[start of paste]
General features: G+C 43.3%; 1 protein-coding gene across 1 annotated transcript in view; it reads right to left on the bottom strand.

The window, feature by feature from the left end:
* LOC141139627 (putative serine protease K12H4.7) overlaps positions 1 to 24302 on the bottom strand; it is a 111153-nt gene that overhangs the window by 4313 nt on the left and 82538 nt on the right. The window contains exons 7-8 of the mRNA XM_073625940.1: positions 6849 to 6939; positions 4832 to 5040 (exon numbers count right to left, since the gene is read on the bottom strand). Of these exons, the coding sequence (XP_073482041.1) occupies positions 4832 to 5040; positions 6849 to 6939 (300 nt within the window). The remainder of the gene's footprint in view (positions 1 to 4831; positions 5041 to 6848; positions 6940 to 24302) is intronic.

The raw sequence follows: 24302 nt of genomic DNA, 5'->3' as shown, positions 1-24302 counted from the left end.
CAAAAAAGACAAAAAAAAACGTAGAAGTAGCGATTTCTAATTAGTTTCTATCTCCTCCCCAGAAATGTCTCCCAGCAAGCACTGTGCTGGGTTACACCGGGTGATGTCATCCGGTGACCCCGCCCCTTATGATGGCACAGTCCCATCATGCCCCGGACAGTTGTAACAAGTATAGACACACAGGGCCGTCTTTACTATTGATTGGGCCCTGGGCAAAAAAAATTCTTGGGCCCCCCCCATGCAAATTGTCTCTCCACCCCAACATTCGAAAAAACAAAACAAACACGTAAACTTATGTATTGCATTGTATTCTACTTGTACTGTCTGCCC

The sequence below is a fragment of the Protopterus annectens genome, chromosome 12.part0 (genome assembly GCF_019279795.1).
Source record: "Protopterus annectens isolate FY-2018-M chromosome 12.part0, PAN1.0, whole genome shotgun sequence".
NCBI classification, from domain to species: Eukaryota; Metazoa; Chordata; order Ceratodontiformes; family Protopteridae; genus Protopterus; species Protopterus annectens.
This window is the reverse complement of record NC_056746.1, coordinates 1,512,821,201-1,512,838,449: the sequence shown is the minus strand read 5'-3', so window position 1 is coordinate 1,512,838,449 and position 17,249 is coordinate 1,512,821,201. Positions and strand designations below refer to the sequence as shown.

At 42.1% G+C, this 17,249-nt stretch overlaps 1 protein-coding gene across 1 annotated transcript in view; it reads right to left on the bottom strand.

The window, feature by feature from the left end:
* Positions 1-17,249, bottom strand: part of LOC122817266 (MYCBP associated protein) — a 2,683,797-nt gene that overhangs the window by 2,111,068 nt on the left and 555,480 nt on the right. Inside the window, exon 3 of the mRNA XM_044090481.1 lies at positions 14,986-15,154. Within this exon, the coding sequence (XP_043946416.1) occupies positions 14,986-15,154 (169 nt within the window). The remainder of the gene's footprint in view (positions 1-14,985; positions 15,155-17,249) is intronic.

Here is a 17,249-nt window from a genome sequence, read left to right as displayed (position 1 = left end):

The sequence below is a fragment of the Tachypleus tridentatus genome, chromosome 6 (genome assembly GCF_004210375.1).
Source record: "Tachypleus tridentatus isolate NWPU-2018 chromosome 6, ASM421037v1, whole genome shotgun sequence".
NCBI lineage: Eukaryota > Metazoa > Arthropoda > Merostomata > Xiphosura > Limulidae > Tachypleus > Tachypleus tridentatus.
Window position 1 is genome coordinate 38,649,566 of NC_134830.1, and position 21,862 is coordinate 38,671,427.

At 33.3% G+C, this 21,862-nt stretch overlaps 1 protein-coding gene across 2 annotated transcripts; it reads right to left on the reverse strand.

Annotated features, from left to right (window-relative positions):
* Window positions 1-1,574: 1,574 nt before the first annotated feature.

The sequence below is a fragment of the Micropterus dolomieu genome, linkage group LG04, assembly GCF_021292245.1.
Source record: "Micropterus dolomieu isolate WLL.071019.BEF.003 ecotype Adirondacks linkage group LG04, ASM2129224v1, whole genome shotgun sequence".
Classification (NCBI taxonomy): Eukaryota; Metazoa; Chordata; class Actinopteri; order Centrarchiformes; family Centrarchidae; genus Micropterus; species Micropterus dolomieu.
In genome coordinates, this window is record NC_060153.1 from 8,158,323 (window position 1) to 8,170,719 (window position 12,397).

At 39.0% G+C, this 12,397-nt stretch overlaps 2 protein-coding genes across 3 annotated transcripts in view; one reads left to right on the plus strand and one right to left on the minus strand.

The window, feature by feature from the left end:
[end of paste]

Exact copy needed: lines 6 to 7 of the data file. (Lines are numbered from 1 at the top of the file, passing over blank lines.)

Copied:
The sequence below is a fragment of the Protopterus annectens genome, chromosome 12.part0 (genome assembly GCF_019279795.1).
Source record: "Protopterus annectens isolate FY-2018-M chromosome 12.part0, PAN1.0, whole genome shotgun sequence".